But the fortunes of the world's third-largest communications group contrasted sharply with those of its rival Interpublic, which saw 24 per cent shaved off its share price after saying it would be delaying the reporting of its second-quarter results by a week.
The delay, made at the request of Interpublic's audit committee, has provoked fresh fears about its accounting procedures.
Most of Omnicom's revenue gain resulted from acquisitions, with "organic revenue growing by 1.5 per cent. Its shares leapt by 9 per cent on Wall Street after the better-than-expected results.
US industry analysts said Omnicom's organic revenue growth was likely to be the only one reported by major communications companies for the quarter.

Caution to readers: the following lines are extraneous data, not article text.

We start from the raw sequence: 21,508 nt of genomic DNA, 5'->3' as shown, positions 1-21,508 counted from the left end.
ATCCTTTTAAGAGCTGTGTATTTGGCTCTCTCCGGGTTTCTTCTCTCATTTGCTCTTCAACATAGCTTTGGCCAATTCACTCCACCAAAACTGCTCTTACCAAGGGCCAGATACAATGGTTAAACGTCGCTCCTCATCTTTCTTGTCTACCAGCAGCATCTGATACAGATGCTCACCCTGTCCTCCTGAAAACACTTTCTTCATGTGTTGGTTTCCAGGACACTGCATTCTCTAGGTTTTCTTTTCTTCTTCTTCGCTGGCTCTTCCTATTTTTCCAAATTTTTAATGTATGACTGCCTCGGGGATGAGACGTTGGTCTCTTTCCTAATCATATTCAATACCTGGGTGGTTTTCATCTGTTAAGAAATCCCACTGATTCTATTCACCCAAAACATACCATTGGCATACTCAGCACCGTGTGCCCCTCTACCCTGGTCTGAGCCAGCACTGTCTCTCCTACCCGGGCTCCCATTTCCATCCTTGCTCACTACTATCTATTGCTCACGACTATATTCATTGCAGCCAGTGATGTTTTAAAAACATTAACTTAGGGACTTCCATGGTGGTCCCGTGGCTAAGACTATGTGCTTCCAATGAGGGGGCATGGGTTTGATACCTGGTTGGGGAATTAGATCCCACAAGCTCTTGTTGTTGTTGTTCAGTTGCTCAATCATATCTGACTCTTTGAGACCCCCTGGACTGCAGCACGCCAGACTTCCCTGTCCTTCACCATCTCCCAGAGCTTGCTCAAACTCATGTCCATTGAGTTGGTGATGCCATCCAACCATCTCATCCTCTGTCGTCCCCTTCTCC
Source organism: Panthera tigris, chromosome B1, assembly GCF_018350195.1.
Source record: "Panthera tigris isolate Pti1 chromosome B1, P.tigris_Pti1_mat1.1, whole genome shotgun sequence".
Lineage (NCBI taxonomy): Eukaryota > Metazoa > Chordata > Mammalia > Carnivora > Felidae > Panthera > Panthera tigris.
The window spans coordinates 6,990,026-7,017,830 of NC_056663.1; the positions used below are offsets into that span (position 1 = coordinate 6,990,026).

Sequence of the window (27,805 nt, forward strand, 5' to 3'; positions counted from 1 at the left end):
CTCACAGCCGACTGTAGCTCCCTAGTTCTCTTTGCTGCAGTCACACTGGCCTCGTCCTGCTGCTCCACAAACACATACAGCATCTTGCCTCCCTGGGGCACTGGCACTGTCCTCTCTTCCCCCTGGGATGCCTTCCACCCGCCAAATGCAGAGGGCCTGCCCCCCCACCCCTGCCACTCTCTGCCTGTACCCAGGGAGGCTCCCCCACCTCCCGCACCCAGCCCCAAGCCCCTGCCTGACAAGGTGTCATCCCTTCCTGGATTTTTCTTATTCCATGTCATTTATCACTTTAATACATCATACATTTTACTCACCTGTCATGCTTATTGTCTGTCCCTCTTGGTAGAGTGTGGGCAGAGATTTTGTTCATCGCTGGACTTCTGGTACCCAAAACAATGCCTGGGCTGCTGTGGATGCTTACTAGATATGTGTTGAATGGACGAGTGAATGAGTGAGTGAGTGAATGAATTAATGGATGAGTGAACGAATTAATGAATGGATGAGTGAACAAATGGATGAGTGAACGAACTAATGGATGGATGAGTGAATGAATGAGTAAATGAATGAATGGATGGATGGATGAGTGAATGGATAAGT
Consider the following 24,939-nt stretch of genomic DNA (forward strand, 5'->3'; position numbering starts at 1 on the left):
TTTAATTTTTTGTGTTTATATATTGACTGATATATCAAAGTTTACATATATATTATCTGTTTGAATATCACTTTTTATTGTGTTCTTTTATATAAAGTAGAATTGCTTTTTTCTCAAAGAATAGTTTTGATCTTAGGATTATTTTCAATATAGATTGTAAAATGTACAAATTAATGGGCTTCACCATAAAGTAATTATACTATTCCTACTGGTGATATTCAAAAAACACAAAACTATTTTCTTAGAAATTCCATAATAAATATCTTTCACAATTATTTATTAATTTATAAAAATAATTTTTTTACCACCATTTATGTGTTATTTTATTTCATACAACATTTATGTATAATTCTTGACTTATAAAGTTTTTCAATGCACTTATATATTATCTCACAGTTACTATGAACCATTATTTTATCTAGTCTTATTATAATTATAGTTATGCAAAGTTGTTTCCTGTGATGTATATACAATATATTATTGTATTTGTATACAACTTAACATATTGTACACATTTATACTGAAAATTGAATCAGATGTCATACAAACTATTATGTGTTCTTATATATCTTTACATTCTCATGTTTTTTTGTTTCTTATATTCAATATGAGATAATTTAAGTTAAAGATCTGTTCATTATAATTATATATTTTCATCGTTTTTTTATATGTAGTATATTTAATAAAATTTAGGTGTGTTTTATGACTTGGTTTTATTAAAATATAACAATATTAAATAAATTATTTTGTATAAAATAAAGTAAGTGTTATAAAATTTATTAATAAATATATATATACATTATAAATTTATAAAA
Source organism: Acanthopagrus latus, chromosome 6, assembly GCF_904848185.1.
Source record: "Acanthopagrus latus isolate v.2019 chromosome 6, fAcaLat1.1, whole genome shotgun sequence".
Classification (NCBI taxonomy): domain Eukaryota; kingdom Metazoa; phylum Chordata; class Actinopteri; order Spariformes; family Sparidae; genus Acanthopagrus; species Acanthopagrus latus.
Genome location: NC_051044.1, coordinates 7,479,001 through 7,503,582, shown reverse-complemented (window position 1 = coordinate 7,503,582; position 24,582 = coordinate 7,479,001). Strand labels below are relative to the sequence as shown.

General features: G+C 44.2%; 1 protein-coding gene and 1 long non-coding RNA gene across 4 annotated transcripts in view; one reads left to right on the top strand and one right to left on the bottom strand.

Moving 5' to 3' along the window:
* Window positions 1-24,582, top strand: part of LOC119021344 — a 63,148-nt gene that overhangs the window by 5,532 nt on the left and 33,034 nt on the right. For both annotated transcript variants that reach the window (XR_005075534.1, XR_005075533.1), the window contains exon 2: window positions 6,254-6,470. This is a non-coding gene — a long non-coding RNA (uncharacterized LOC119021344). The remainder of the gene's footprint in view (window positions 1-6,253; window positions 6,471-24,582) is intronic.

And John Wren, Omnicom's chief executive, agreed there was no evidence of a significant recovery in the market. "We expect tough going for the rest of the year but we're staying with our objectives, he said.
Omnicom's reputation suffered after allegations in The Wall Street Journal in June that it had misleadingly reported growth in "organic" revenue generated from recently acquired companies.
The allegations were made after two Omnicom board members resigned, one of whom was a member of its audit committee.